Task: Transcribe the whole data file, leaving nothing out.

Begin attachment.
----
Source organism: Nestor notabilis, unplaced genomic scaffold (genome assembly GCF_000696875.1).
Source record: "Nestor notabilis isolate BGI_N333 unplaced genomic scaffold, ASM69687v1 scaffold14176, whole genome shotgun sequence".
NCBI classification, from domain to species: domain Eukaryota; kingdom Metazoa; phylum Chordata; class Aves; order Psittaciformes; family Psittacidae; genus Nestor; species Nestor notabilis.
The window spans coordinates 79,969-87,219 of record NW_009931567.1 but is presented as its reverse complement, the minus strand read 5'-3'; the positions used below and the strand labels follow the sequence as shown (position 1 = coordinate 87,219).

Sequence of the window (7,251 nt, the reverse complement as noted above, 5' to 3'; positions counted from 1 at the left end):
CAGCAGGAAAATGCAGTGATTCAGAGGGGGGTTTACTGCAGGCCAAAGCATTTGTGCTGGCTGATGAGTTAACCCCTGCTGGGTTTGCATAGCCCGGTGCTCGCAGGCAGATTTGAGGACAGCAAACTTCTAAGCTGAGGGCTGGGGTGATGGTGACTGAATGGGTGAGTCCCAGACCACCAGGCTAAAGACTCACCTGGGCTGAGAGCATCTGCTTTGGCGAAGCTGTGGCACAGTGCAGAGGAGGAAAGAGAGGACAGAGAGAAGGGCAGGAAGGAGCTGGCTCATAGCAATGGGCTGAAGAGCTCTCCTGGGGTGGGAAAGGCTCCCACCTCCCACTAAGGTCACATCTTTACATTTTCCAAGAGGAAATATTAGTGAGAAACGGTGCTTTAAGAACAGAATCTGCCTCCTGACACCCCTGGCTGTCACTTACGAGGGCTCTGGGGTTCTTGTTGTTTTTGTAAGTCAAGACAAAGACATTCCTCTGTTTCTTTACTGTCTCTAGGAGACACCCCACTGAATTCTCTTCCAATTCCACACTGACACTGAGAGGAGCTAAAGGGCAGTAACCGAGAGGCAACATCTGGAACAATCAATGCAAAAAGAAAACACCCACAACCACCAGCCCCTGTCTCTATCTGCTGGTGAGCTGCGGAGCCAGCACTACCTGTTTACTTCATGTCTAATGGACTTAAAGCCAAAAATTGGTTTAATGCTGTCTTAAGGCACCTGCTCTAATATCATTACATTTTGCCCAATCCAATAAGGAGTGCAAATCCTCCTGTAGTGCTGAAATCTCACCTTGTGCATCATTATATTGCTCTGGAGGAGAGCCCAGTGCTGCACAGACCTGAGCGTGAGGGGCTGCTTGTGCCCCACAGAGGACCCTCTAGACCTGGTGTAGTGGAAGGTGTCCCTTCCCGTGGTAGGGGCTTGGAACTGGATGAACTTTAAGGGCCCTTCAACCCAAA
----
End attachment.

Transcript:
Source organism: Nestor notabilis, unplaced genomic scaffold (genome assembly GCF_000696875.1).
Source record: "Nestor notabilis isolate BGI_N333 unplaced genomic scaffold, ASM69687v1 scaffold14176, whole genome shotgun sequence".
NCBI classification, from domain to species: domain Eukaryota; kingdom Metazoa; phylum Chordata; class Aves; order Psittaciformes; family Psittacidae; genus Nestor; species Nestor notabilis.
The window spans coordinates 79,969-87,219 of record NW_009931567.1 but is presented as its reverse complement, the minus strand read 5'-3'; the positions used below and the strand labels follow the sequence as shown (position 1 = coordinate 87,219).

Sequence of the window (7,251 nt, the reverse complement as noted above, 5' to 3'; positions counted from 1 at the left end):
CAGCAGGAAAATGCAGTGATTCAGAGGGGGGTTTACTGCAGGCCAAAGCATTTGTGCTGGCTGATGAGTTAACCCCTGCTGGGTTTGCATAGCCCGGTGCTCGCAGGCAGATTTGAGGACAGCAAACTTCTAAGCTGAGGGCTGGGGTGATGGTGACTGAATGGGTGAGTCCCAGACCACCAGGCTAAAGACTCACCTGGGCTGAGAGCATCTGCTTTGGCGAAGCTGTGGCACAGTGCAGAGGAGGAAAGAGAGGACAGAGAGAAGGGCAGGAAGGAGCTGGCTCATAGCAATGGGCTGAAGAGCTCTCCTGGGGTGGGAAAGGCTCCCACCTCCCACTAAGGTCACATCTTTACATTTTCCAAGAGGAAATATTAGTGAGAAACGGTGCTTTAAGAACAGAATCTGCCTCCTGACACCCCTGGCTGTCACTTACGAGGGCTCTGGGGTTCTTGTTGTTTTTGTAAGTCAAGACAAAGACATTCCTCTGTTTCTTTACTGTCTCTAGGAGACACCCCACTGAATTCTCTTCCAATTCCACACTGACACTGAGAGGAGCTAAAGGGCAGTAACCGAGAGGCAACATCTGGAACAATCAATGCAAAAAGAAAACACCCACAACCACCAGCCCCTGTCTCTATCTGCTGGTGAGCTGCGGAGCCAGCACTACCTGTTTACTTCATGTCTAATGGACTTAAAGCCAAAAATTGGTTTAATGCTGTCTTAAGGCACCTGCTCTAATATCATTACATTTTGCCCAATCCAATAAGGAGTGCAAATCCTCCTGTAGTGCTGAAATCTCACCTTGTGCATCATTATATTGCTCTGGAGGAGAGCCCAGTGCTGCACAGACCTGAGCGTGAGGGGCTGCTTGTGCCCCACAGAGGACCCTCTAGACCTGGTGTAGTGGAAGGTGTCCCTTCCCGTGGTAGGGGCTTGGAACTGGATGAACTTTAAGGGCCCTTCAACCCAAA